a D-STREC compared to six tree-ring-based reconstructions. Guillet20: Guillet et al.39; NTREND-all and NTREND-D: the all-proxy and the maximum latewood density only reconstructions in Wilson et al.5, respectively; NTREND-excl: Northern Hemispheric mean of the gridded NTREND reconstruction14 after excluding the northeastern North American components (Supplementary Fig. 8); Sch15: Schneider et al.38; Sto15: Stoffel et al.37. b D-STREC compared to an ensemble of 25 CMIP5 full-forcing near-surface May–August temperature simulations averaged over land 30–90°N. In a and b, all the time series are smoothed using a 20-year low-pass Butterworth filter to highlight multidecadal and long-term variations, and are transformed to z-scores with respect to the 1000–2000 time period. c Pearson’s r among the D-STREC and NHET summer temperature series. 20 yr: 20-year smoothed series over the 851–2000 common period; 20–100 yr: 20–100-year band-pass filtered series over the 1000–1850 period. D-rec: D-STREC versus NHET reconstructions (boxes and triangles); D-sim: D-STREC versus individual simulations (boxes) and the multimodel mean (red triangles); rec-sim: NHET reconstructions versus individual simulations (boxes) and the multimodel mean (triangles; colors refer to the legend of a). Boxes show the median and the 25–75% range, while whiskers and points refer to the 1.5 times interquartile range and outliers, respectively. d Pearson’s r between D-STREC and NHET multidecadal temperature reconstructions and the multimodel mean after excluding 10 years following major tropical eruptions (vertical lines) versus randomly selected years (density curves) (Methods). Correlations are computed using 20–100-year band-pass filtered series (1000–1850 CE) to avoid effects of data quality in the earlier period and recent anthropogenic warming. e Same as d, but for major NHET eruptions. Colors refer to the legends of a and b.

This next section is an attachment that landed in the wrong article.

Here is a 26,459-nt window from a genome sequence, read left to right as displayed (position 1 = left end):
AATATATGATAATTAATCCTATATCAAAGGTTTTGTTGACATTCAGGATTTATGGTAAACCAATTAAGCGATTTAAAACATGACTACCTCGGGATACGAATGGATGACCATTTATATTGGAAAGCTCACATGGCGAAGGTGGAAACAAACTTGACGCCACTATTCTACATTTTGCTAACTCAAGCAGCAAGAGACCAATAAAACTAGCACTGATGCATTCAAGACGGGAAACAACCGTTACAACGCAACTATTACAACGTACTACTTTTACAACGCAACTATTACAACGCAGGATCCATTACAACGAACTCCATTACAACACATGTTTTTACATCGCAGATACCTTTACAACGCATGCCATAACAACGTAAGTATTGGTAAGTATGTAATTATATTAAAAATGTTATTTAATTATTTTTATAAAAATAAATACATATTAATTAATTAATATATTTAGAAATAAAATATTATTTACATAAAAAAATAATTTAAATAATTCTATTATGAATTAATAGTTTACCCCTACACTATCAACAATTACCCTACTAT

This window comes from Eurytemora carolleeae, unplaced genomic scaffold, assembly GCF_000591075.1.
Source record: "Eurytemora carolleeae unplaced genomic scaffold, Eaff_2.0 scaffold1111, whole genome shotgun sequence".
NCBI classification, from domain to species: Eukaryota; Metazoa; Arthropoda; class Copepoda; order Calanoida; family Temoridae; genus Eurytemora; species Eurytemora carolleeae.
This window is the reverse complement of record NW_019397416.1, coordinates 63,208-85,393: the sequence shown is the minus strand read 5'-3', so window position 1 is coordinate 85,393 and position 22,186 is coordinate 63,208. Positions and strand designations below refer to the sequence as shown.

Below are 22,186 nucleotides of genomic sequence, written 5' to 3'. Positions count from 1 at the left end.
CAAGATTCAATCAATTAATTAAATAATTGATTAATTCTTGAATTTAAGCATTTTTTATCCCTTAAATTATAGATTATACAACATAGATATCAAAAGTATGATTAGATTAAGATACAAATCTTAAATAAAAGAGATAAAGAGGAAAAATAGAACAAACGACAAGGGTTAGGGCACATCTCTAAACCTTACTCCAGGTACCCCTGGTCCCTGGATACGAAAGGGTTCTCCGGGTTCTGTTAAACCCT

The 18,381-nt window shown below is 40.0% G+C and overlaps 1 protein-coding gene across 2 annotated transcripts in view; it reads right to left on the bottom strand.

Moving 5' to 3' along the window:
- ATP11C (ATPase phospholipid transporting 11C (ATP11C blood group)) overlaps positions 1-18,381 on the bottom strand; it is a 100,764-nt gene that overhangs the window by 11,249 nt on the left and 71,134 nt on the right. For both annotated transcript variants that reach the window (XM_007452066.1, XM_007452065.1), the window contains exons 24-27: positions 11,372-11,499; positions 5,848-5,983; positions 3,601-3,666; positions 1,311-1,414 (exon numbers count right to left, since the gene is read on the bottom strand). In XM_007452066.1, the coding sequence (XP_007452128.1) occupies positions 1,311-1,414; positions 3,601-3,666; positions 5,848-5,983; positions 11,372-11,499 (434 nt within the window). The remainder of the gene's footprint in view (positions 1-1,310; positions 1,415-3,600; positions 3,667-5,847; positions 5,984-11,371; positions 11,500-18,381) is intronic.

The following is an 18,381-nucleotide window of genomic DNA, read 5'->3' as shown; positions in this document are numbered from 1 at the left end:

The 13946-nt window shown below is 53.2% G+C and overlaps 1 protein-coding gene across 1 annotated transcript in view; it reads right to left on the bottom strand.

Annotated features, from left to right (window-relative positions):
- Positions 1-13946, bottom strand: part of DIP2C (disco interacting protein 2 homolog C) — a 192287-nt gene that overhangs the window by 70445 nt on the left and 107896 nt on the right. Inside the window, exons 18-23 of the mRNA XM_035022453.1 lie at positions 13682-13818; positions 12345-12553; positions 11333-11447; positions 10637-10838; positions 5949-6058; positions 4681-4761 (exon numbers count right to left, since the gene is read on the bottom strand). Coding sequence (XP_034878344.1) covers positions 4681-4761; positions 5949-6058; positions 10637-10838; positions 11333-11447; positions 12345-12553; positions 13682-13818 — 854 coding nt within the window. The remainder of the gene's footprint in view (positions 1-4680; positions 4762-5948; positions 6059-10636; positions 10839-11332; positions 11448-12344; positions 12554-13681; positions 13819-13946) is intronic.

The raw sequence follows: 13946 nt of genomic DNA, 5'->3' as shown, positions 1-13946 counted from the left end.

By averaging 25 members, the CMIP5 multimodel mean largely masks out the unforced internal variability7,42,43,44. Thus, the significant correlations among D-STREC and NHET temperature reconstructions and the multimodel mean simulation imply that externally forced climate variations produce a strong imprint at both regional and hemispheric scales. This is also well supported by strong NENA-NHET coherence in individual CMIP5 simulations (Supplementary Table 8). Furthermore, D-STREC shows the highest correlations with the volcano-only ensemble among single-forcing simulations of NHET land summer temperatures (Supplementary Fig. 9). This result, along with SEA (Fig. 3; Supplementary Fig. 5) and correlation analysis after excluding post-eruption years (Fig. 4d, e), points toward volcanism, in particular tropical eruptions, as the main forcing synchronizing NENA and hemispheric summer temperatures. Consequently, in conformity with detection and attribution studies on hemispheric and global millennial temperatures2,45,46, our study based on high-quality proxy data highlights the dominant role of tropical volcanism in shaping multidecadal temperature variations across spatial scales. Predictability of multidecadal temperature variability thus remains challenging without any information on future volcanism.